PGA Tour, PIF remove no-poaching clause from deal

Under pressure from U.S. Department of Justice antitrust regulators, the PGA Tour and Saudi Arabia’s Public Investment Fund have agreed to remove a nonsolicitation clause from their framework agreement that would have prevented the tours from recruiting and poaching each other’s players, the PGA Tour said Thursday.

The Department of Justice reviewed the framework agreement and raised concerns about the nonsolicitation clause. The PGA Tour notified its policy board of the development.

“Based on discussions with staff at the Department of Justice, we chose to remove specific language from the Framework Agreement,” the PGA Tour said in a statement. “While we believe the language is lawful, we also consider it unnecessary in the spirit of cooperation and because all parties are negotiating in good faith.”

The entities signed a framework agreement May 30 to combine their commercial assets into a new for-profit entity called NewCo. PGA Tour chief operating officer Ron Price told U.S. senators during a subcommittee hearing Tuesday that the PIF was prepared to invest more than $1 billion into the new commercial venture.

According to the framework agreement, the PGA Tour will have a voting majority on the new company’s board, regardless of the size of PIF’s investment. PGA Tour commissioner Jay Monahan will serve as chairman of the new company; PIF governor Yasir Al-Rumayyan will be CEO.

The deal must still be approved by the PGA Tour’s policy board, which includes five player directors, including Rory McIlroy and Patrick Cantlay.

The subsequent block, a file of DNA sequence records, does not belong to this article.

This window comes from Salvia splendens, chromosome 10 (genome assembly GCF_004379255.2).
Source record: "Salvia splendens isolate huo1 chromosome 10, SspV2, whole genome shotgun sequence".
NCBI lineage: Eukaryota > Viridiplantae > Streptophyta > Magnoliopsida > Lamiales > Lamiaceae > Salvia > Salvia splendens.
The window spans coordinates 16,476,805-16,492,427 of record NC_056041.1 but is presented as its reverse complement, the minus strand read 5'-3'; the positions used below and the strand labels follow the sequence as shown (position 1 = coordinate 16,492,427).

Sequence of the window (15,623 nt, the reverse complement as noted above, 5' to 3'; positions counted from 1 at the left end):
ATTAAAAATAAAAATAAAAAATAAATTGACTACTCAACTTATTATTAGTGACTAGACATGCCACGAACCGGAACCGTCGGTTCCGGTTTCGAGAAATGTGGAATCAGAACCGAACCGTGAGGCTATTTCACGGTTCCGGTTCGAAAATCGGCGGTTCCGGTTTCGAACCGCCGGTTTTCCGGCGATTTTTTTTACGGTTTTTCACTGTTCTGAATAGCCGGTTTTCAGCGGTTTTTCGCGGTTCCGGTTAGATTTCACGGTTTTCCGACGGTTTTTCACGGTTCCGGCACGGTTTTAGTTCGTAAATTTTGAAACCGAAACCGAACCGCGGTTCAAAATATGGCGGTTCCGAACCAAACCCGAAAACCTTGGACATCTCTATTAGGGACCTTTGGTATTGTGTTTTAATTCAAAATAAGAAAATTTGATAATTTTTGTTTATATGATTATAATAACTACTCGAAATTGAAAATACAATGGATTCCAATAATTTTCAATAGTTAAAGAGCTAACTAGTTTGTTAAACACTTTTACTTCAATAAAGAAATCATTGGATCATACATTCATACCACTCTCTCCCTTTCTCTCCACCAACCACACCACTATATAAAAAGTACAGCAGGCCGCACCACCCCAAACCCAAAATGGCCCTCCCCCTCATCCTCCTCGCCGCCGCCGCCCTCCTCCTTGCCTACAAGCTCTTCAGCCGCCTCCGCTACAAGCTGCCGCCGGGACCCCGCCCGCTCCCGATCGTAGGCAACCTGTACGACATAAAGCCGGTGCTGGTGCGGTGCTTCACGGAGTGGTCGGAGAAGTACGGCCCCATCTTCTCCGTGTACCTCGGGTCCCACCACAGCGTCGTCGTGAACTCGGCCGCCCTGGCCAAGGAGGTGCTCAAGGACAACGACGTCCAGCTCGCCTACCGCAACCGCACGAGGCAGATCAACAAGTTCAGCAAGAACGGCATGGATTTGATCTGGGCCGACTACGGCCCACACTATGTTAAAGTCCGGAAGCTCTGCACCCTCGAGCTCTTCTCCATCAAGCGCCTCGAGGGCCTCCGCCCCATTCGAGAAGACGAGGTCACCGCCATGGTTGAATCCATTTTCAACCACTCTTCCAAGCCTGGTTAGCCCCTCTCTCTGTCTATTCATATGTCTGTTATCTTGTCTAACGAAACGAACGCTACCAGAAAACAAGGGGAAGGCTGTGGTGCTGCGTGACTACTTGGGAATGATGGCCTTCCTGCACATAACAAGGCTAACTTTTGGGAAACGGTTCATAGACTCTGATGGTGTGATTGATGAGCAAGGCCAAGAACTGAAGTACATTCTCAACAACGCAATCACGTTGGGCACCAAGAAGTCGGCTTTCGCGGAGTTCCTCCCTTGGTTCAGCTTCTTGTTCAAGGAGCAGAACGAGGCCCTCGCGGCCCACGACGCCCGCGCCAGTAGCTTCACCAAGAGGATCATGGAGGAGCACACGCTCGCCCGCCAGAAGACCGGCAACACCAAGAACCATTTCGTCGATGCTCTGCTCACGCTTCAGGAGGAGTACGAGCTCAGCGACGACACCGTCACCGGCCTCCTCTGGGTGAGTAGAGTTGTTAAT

Even without the nonsolicitation clause, it seems unlikely that a player would jump from the PGA Tour to the LIV Golf League while the entities negotiate the final details of their surprising alliance. LIV Golf CEO and commissioner Greg Norman said his league’s roster is full for the 2023 season, and the future of the circuit that features shotgun starts, team competition and 54 holes is uncertain at best.

If the deal is finalized, the new company’s board would make a “good faith” evaluation of LIV Golf, and Monahan would have the final authority in deciding whether the circuit plays beyond this season.

PIF has spent more than $2 billion funding the LIV Golf League in its first two seasons. It lured away past major champions Phil Mickelson, Dustin Johnson, Brooks Koepka, Cameron Smith and Bryson DeChambeau with guaranteed, multiyear contracts reportedly worth more than $100 million.

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